An exhibition titled “Passion and Power: German Prints in the Age of Dürer” is on display in the Davison Art Center through March 3. The show opened Feb. 4.
Curated by 13 Wesleyan students as part of their museum studies seminar, the exhibition includes more than 80 prints and rare books from the permanent collection of the Davison Art Center and Wesleyan’s Special Collections and Archives. Pictured, Amanda Larsen ’18 discusses a pamphlet from 1521 written by Martin Luther.
Wesleyan students Flora Donovan ‘16, Rachel Earnhardt ‘17, Julia Goetze, Parker Green ‘16, Lara Hetzel ‘17, Melissa Joskow ‘18, Amanda Larsen ‘18, Daniel Lee ‘16, Sharifa Lookman ‘17, Anna Model ‘16, Page Nelson ‘17, Penny Snyder ‘16, and Madeline Woods ‘16 curated the exhibition as members of ARHA 360-Museum Studies, taught by Clare Rogan, curator of the Davison Art Center and adjunct professor of art history (pictured at far right). Eight of the student curators are pictured.
The exhibit includes 33 prints by Albrecht Dürer (German, 1471-1528), as well as prints by his contemporaries Lucas Cranach the Elder (German, 1472-1553) and the “Little Masters”—Hans Sebald Beham (German, 1500-1550) and Georg Pencz (German, ca. 1500-1550).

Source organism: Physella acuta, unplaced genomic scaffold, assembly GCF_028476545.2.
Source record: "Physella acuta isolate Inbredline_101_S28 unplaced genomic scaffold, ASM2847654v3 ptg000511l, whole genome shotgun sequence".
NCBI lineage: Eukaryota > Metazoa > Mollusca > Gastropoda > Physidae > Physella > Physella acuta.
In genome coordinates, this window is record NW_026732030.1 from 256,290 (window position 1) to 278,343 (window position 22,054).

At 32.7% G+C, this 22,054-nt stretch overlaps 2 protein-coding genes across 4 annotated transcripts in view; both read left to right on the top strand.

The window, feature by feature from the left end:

During the exhibition opening, student curators led a gallery talk that explored topics such as the fascination with the Apocalypse, printmaking and the rise of the Reformation, the use of prints as propaganda for Holy Roman Emperor Maximilian I, and the new interest in scientific observation and the natural world. Pictured, Melissa Joskow ’18 talks about “The Head of Christ Crowned with Thorns.”
Hans Sebald Beham (German, 1500-1550) created this woodcut of “The Head of Christ Crowned with Thorns” in 1520. Beham made about 270 engravings and more than 1,000 woodcuts during his career.
Daniel Lee ’16 spoke about the prints commissioned by Holy Roman Emperor Maximilian I (1459-1519).
Penny Snyder ’16 spoke about Albrecht Dürer’s “St. Jerome in his Study,” 1514, one of the “Meisterstiche” or “master engravings.”
One of the themes of “Passion and Power” is the representation of women and allegories of female power depicted in engravings by Ludwig Krug (German, 1490-1532) and Master M.Z. (German, 1477-1525).
Albrecht Dürer’s woodcut “The Four Horsemen,” is a gift from George W. Davison, 1939.
For more information see the gallery’s website. (Photos by Rebecca Goldfarb Terry ’19)